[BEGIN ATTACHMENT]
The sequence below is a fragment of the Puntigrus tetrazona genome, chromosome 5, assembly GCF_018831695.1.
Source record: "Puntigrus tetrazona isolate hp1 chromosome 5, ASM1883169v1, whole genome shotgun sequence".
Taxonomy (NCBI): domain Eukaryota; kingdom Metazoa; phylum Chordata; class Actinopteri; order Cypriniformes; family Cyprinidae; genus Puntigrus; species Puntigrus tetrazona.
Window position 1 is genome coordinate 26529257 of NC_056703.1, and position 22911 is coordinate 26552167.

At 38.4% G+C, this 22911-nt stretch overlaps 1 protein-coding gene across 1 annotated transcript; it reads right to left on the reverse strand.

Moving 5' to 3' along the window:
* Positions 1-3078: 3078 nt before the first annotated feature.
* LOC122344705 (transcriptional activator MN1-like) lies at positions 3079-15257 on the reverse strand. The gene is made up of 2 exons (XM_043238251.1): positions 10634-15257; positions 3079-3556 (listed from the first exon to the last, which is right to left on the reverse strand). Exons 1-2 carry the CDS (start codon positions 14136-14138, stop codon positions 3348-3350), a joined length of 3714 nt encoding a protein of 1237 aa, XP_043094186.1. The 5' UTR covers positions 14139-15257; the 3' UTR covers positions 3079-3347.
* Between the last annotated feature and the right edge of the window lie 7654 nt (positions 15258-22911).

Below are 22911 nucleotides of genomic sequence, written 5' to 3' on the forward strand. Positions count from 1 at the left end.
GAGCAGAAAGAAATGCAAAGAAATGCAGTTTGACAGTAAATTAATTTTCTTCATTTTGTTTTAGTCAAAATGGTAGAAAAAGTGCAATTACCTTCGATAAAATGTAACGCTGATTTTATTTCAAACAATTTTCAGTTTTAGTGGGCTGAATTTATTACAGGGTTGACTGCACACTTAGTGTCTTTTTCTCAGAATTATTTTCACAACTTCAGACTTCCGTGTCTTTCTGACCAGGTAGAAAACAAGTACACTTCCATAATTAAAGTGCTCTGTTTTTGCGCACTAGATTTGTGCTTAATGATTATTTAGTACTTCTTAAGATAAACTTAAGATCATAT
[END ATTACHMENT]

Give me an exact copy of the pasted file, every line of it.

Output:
The sequence below is a fragment of the Puntigrus tetrazona genome, chromosome 5, assembly GCF_018831695.1.
Source record: "Puntigrus tetrazona isolate hp1 chromosome 5, ASM1883169v1, whole genome shotgun sequence".
Taxonomy (NCBI): domain Eukaryota; kingdom Metazoa; phylum Chordata; class Actinopteri; order Cypriniformes; family Cyprinidae; genus Puntigrus; species Puntigrus tetrazona.
Window position 1 is genome coordinate 26529257 of NC_056703.1, and position 22911 is coordinate 26552167.

At 38.4% G+C, this 22911-nt stretch overlaps 1 protein-coding gene across 1 annotated transcript; it reads right to left on the reverse strand.

Moving 5' to 3' along the window:
* Positions 1-3078: 3078 nt before the first annotated feature.
* LOC122344705 (transcriptional activator MN1-like) lies at positions 3079-15257 on the reverse strand. The gene is made up of 2 exons (XM_043238251.1): positions 10634-15257; positions 3079-3556 (listed from the first exon to the last, which is right to left on the reverse strand). Exons 1-2 carry the CDS (start codon positions 14136-14138, stop codon positions 3348-3350), a joined length of 3714 nt encoding a protein of 1237 aa, XP_043094186.1. The 5' UTR covers positions 14139-15257; the 3' UTR covers positions 3079-3347.
* Between the last annotated feature and the right edge of the window lie 7654 nt (positions 15258-22911).

Below are 22911 nucleotides of genomic sequence, written 5' to 3' on the forward strand. Positions count from 1 at the left end.
GAGCAGAAAGAAATGCAAAGAAATGCAGTTTGACAGTAAATTAATTTTCTTCATTTTGTTTTAGTCAAAATGGTAGAAAAAGTGCAATTACCTTCGATAAAATGTAACGCTGATTTTATTTCAAACAATTTTCAGTTTTAGTGGGCTGAATTTATTACAGGGTTGACTGCACACTTAGTGTCTTTTTCTCAGAATTATTTTCACAACTTCAGACTTCCGTGTCTTTCTGACCAGGTAGAAAACAAGTACACTTCCATAATTAAAGTGCTCTGTTTTTGCGCACTAGATTTGTGCTTAATGATTATTTAGTACTTCTTAAGATAAACTTAAGATCATAT